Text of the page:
17 October - 21 November 2009
|© JORGE QUEIROZ|
Mixed media on paper
164,5 x 122,5 cm / 64 x 48 in. framed
"Scènes du monde flottant"
Galerie Nathalie Obadia is pleased to host a new exhibition by the Berlin-based Portuguese artist by Jorge Queiroz, his third at the gallery.
His large-format works on paper received much attention in the Clandestine exhibition at the 2003 Venice Biennale (curated by Francesco Bonami). In 2004 at the São Paulo biennial he exhibited a set of large-format drawings originally seen at his first show at the gallery earlier that year. He had a retrospective at the Museu Serralves in Porto, Portugal, in 2007.
For this exhibition, Jorge Queiroz is presenting a new ensemble of large-format drawings in relation with a series of small-format works.
In them, Queiroz explores the whole range of drawing media: pencil, charcoal, crayon, gouache and Japanese ink, creating a network of spaces occupied by the juxtaposition of the familiar and the indefinable, the narrative and the abstract that gives his works their magic.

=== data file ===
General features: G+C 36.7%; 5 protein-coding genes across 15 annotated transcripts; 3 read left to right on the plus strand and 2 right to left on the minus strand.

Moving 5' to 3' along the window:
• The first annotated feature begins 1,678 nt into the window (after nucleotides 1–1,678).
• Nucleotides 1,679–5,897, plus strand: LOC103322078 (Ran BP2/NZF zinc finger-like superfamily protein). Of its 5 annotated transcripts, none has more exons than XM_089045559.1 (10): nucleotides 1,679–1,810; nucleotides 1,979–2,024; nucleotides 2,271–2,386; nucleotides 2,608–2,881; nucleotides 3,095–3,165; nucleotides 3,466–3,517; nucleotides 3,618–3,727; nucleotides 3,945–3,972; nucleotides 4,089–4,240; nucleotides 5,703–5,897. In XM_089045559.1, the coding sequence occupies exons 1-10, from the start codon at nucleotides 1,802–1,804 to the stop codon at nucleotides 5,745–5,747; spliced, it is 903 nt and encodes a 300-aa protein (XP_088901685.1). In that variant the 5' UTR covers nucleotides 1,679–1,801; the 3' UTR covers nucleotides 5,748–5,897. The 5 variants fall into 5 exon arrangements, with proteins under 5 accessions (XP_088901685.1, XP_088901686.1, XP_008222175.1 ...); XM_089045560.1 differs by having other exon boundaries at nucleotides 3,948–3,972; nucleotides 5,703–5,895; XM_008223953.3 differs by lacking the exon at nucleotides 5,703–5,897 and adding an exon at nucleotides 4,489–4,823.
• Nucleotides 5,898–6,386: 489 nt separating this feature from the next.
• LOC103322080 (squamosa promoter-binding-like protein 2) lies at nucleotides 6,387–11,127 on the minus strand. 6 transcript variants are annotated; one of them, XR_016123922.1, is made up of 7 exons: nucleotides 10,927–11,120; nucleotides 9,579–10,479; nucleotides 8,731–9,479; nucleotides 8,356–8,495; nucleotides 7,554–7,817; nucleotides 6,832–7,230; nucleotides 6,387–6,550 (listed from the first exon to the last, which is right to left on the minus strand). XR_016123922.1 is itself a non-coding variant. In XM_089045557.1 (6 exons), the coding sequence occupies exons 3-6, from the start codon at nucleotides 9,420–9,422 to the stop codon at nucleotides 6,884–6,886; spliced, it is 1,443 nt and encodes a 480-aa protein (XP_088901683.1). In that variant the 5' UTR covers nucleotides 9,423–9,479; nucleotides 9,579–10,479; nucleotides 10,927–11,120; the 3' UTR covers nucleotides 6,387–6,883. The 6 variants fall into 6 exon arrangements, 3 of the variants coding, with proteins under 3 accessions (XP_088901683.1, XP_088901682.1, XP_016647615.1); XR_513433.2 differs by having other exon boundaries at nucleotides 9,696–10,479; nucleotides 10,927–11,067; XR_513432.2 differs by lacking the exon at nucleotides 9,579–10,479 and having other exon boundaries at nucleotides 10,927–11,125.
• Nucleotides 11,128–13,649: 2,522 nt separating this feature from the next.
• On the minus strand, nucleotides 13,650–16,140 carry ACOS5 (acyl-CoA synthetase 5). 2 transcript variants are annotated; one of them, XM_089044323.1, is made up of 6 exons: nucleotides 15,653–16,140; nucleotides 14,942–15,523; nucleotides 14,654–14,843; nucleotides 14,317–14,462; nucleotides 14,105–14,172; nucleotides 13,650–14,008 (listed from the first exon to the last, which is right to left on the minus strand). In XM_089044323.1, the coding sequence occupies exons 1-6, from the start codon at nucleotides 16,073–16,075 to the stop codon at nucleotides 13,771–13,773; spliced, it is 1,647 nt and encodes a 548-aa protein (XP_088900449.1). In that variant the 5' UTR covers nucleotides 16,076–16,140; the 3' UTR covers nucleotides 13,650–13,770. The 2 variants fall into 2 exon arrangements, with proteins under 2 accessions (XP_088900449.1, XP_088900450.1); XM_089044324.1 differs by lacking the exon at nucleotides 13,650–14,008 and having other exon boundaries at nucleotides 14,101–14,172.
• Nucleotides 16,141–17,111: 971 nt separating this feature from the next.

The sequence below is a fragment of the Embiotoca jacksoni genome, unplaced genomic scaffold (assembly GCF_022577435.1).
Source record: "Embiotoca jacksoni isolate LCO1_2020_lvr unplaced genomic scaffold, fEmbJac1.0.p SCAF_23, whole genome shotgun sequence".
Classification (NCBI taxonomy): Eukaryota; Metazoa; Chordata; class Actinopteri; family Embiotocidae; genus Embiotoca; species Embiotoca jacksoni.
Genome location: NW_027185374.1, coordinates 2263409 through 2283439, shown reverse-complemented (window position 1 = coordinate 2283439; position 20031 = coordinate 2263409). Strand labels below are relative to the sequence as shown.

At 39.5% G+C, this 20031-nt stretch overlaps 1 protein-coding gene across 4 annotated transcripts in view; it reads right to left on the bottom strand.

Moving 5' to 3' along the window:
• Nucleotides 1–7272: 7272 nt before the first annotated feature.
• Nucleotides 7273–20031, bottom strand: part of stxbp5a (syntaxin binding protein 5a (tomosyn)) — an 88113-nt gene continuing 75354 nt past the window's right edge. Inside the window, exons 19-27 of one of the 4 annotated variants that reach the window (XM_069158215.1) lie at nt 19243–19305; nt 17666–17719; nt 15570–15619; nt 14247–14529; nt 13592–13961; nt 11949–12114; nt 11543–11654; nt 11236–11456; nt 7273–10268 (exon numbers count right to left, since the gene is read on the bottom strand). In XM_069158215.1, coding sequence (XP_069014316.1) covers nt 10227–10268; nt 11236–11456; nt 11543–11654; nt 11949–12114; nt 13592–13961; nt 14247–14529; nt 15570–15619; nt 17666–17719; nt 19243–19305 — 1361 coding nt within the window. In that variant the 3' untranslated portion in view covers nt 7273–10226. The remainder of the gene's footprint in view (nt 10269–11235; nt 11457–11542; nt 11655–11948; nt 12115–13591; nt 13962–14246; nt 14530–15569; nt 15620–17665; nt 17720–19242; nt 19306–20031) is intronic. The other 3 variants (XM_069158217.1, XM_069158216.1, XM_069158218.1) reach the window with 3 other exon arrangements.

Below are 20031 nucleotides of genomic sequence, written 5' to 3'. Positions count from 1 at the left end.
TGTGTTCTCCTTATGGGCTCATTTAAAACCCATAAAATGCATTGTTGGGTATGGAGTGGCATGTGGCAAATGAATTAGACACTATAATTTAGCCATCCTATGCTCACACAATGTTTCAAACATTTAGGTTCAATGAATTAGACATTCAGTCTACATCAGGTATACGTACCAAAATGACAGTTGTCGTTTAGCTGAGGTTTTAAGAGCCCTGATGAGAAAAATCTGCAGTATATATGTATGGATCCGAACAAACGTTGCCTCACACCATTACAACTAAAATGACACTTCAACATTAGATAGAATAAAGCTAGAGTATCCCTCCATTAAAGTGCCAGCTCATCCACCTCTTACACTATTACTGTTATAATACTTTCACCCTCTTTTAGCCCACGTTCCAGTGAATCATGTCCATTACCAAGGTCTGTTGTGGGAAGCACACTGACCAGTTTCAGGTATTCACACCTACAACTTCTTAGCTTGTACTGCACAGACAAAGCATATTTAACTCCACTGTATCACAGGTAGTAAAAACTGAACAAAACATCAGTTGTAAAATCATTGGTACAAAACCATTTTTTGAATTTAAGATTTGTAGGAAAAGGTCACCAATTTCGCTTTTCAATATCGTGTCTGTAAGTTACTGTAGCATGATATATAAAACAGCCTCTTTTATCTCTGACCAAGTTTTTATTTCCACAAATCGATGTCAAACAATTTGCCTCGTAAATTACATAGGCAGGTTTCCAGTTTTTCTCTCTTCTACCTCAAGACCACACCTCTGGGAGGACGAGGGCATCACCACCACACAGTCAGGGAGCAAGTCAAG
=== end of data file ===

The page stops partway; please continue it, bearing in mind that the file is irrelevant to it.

The indeterminate spaces of his fictive and psychological worlds teem with hybrid bodies and objects, as if his eye was the chief witness of an agitated scene acted out by mysterious figures coming together in a disconcerting conflation of perspectives.
Queiroz says of his drawings that “they have the structure of narrative, but a structure that remains unknown, as if it were a construction whose production is the fruit of an enigma, of looming and fading forms and figures.”
Queiroz’s drawings are impossible to describe, but can only be expressed in their own language, in which the imaginary dimension described by Lacan is what dominates (the basis of our individual languages). If the artist’s pictorial vocabulary has a code, this code is always shaken up by a mosaic of places, constructions and characters that render the image mysterious.
These extraordinary drawings have something in common with the Surrealist spirit found in the works of Georges Bataille, Alfred Kubin, Thierry de Cordier, Dennis Potter and James Joyce.